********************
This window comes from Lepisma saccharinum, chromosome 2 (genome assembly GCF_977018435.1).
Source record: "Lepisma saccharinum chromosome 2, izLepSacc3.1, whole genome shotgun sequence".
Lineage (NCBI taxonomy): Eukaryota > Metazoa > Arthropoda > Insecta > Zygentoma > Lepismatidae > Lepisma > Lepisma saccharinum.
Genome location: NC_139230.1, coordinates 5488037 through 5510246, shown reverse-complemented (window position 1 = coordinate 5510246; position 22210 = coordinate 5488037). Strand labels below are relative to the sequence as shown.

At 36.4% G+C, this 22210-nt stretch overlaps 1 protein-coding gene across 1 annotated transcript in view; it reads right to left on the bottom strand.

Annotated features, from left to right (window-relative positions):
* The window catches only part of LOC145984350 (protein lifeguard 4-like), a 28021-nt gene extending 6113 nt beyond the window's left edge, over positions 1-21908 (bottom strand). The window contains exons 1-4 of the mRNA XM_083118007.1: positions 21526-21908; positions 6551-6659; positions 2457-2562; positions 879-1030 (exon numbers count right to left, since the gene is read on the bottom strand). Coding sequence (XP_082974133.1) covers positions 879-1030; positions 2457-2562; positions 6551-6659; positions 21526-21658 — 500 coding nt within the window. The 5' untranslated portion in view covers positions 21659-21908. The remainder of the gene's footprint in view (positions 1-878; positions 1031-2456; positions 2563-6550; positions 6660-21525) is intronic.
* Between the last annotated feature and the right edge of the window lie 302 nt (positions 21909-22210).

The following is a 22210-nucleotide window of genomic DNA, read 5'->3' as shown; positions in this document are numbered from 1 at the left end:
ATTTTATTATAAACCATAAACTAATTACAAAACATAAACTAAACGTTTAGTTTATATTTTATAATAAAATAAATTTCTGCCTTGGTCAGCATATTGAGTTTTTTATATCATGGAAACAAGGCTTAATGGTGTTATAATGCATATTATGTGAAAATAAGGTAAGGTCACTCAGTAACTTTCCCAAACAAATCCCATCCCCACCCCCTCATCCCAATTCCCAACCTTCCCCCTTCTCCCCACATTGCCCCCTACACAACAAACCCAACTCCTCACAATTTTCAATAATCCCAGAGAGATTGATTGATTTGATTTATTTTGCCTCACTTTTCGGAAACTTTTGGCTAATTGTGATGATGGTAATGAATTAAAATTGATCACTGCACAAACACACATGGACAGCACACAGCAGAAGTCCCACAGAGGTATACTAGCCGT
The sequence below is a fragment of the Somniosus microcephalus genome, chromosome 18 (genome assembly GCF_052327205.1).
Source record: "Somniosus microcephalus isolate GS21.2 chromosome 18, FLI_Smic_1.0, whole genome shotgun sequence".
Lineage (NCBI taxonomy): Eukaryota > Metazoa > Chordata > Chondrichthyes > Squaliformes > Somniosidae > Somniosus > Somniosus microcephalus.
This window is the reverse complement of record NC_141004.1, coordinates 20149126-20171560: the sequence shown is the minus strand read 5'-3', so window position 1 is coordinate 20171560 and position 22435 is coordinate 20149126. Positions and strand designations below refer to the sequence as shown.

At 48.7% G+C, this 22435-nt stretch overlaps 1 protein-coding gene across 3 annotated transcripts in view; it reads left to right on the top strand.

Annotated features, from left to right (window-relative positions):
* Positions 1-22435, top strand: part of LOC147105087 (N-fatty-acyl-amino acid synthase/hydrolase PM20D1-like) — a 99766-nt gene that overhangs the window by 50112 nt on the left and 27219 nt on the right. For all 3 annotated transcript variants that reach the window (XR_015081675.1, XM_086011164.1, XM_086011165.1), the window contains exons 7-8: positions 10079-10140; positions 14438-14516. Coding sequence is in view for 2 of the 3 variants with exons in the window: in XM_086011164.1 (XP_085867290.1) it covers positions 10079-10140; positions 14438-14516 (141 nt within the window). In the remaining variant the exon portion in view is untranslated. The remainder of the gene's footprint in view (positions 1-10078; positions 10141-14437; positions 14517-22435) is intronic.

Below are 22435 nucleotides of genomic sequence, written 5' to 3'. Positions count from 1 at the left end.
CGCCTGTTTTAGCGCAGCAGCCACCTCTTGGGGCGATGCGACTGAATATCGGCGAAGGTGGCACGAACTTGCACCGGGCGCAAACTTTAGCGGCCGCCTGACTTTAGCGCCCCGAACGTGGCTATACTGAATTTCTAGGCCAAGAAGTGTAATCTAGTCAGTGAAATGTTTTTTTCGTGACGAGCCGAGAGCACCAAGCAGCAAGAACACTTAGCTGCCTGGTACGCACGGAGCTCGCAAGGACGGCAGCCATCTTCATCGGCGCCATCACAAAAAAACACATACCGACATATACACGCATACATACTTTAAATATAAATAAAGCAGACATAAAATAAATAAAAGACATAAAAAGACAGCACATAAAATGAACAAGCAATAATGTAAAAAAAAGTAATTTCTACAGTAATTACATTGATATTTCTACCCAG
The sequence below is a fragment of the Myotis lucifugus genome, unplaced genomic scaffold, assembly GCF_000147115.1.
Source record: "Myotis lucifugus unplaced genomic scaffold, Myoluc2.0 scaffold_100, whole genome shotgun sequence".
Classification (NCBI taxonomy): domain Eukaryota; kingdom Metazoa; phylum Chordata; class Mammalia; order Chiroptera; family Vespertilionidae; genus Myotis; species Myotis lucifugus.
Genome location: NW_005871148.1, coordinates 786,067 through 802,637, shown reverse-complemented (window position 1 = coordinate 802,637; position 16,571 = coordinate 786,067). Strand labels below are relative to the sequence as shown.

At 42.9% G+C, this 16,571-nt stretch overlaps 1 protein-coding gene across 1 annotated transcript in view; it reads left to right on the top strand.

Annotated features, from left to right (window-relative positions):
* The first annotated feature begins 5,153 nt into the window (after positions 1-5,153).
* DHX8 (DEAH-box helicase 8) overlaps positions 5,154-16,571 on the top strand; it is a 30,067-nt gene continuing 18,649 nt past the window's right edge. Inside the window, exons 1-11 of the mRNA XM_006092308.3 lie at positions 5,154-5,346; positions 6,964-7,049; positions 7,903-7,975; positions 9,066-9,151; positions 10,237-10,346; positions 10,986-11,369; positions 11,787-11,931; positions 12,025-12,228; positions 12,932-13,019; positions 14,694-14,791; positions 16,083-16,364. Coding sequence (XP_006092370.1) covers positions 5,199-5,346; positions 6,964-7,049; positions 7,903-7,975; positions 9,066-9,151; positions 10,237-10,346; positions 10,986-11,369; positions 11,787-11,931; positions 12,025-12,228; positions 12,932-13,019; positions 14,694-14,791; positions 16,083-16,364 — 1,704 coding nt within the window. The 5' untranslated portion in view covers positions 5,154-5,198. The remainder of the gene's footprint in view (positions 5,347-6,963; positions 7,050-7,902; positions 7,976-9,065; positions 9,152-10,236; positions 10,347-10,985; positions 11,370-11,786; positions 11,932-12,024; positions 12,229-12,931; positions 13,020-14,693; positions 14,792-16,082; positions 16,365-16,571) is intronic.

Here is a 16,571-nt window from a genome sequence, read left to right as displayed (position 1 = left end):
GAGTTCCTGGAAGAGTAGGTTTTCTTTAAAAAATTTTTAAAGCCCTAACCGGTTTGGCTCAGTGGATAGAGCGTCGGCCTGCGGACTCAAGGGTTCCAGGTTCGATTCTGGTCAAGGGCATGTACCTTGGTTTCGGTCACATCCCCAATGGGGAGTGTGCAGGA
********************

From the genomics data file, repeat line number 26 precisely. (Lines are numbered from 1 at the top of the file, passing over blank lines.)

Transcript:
* The first annotated feature begins 5,153 nt into the window (after positions 1-5,153).